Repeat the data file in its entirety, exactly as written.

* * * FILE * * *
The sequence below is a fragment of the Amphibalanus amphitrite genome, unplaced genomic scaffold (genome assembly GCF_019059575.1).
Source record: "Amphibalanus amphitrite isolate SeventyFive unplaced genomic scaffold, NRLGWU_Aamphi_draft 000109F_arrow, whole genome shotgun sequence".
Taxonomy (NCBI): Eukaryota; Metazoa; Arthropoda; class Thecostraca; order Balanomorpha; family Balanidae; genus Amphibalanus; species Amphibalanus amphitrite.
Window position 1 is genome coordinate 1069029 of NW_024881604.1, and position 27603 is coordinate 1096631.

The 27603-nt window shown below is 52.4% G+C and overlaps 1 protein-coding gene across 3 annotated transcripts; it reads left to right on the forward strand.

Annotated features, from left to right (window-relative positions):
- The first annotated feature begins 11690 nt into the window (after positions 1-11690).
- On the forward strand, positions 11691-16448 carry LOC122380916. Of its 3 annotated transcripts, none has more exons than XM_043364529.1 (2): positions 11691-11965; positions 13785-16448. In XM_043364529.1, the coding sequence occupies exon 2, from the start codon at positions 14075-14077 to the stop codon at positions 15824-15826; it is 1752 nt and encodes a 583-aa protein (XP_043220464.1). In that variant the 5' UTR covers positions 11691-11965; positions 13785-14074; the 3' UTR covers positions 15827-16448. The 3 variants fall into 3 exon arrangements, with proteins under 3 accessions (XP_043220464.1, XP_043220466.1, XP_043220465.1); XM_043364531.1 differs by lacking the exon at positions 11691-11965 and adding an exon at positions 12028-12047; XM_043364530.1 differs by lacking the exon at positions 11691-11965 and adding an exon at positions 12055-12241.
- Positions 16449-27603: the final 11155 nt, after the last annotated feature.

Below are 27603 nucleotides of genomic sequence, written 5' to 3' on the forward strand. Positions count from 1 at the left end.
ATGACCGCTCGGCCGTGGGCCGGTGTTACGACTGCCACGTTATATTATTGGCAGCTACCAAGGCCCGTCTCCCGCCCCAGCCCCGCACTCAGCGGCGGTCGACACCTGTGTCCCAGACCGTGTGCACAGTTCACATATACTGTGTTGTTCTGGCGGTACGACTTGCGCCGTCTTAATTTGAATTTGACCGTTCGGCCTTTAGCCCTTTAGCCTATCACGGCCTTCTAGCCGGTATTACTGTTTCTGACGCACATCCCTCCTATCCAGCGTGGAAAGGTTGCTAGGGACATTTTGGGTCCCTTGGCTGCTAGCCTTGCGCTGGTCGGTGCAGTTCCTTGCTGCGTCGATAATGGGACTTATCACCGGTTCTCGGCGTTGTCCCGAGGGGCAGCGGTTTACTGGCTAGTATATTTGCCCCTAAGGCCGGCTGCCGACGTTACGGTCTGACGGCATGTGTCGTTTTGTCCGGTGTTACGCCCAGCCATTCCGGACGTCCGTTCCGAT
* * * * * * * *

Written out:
The sequence below is a fragment of the Amphibalanus amphitrite genome, unplaced genomic scaffold (genome assembly GCF_019059575.1).
Source record: "Amphibalanus amphitrite isolate SeventyFive unplaced genomic scaffold, NRLGWU_Aamphi_draft 000109F_arrow, whole genome shotgun sequence".
Taxonomy (NCBI): Eukaryota; Metazoa; Arthropoda; class Thecostraca; order Balanomorpha; family Balanidae; genus Amphibalanus; species Amphibalanus amphitrite.
Window position 1 is genome coordinate 1069029 of NW_024881604.1, and position 27603 is coordinate 1096631.

The 27603-nt window shown below is 52.4% G+C and overlaps 1 protein-coding gene across 3 annotated transcripts; it reads left to right on the forward strand.

Annotated features, from left to right (window-relative positions):
- The first annotated feature begins 11690 nt into the window (after positions 1-11690).
- On the forward strand, positions 11691-16448 carry LOC122380916. Of its 3 annotated transcripts, none has more exons than XM_043364529.1 (2): positions 11691-11965; positions 13785-16448. In XM_043364529.1, the coding sequence occupies exon 2, from the start codon at positions 14075-14077 to the stop codon at positions 15824-15826; it is 1752 nt and encodes a 583-aa protein (XP_043220464.1). In that variant the 5' UTR covers positions 11691-11965; positions 13785-14074; the 3' UTR covers positions 15827-16448. The 3 variants fall into 3 exon arrangements, with proteins under 3 accessions (XP_043220464.1, XP_043220466.1, XP_043220465.1); XM_043364531.1 differs by lacking the exon at positions 11691-11965 and adding an exon at positions 12028-12047; XM_043364530.1 differs by lacking the exon at positions 11691-11965 and adding an exon at positions 12055-12241.
- Positions 16449-27603: the final 11155 nt, after the last annotated feature.

Below are 27603 nucleotides of genomic sequence, written 5' to 3' on the forward strand. Positions count from 1 at the left end.
ATGACCGCTCGGCCGTGGGCCGGTGTTACGACTGCCACGTTATATTATTGGCAGCTACCAAGGCCCGTCTCCCGCCCCAGCCCCGCACTCAGCGGCGGTCGACACCTGTGTCCCAGACCGTGTGCACAGTTCACATATACTGTGTTGTTCTGGCGGTACGACTTGCGCCGTCTTAATTTGAATTTGACCGTTCGGCCTTTAGCCCTTTAGCCTATCACGGCCTTCTAGCCGGTATTACTGTTTCTGACGCACATCCCTCCTATCCAGCGTGGAAAGGTTGCTAGGGACATTTTGGGTCCCTTGGCTGCTAGCCTTGCGCTGGTCGGTGCAGTTCCTTGCTGCGTCGATAATGGGACTTATCACCGGTTCTCGGCGTTGTCCCGAGGGGCAGCGGTTTACTGGCTAGTATATTTGCCCCTAAGGCCGGCTGCCGACGTTACGGTCTGACGGCATGTGTCGTTTTGTCCGGTGTTACGCCCAGCCATTCCGGACGTCCGTTCCGAT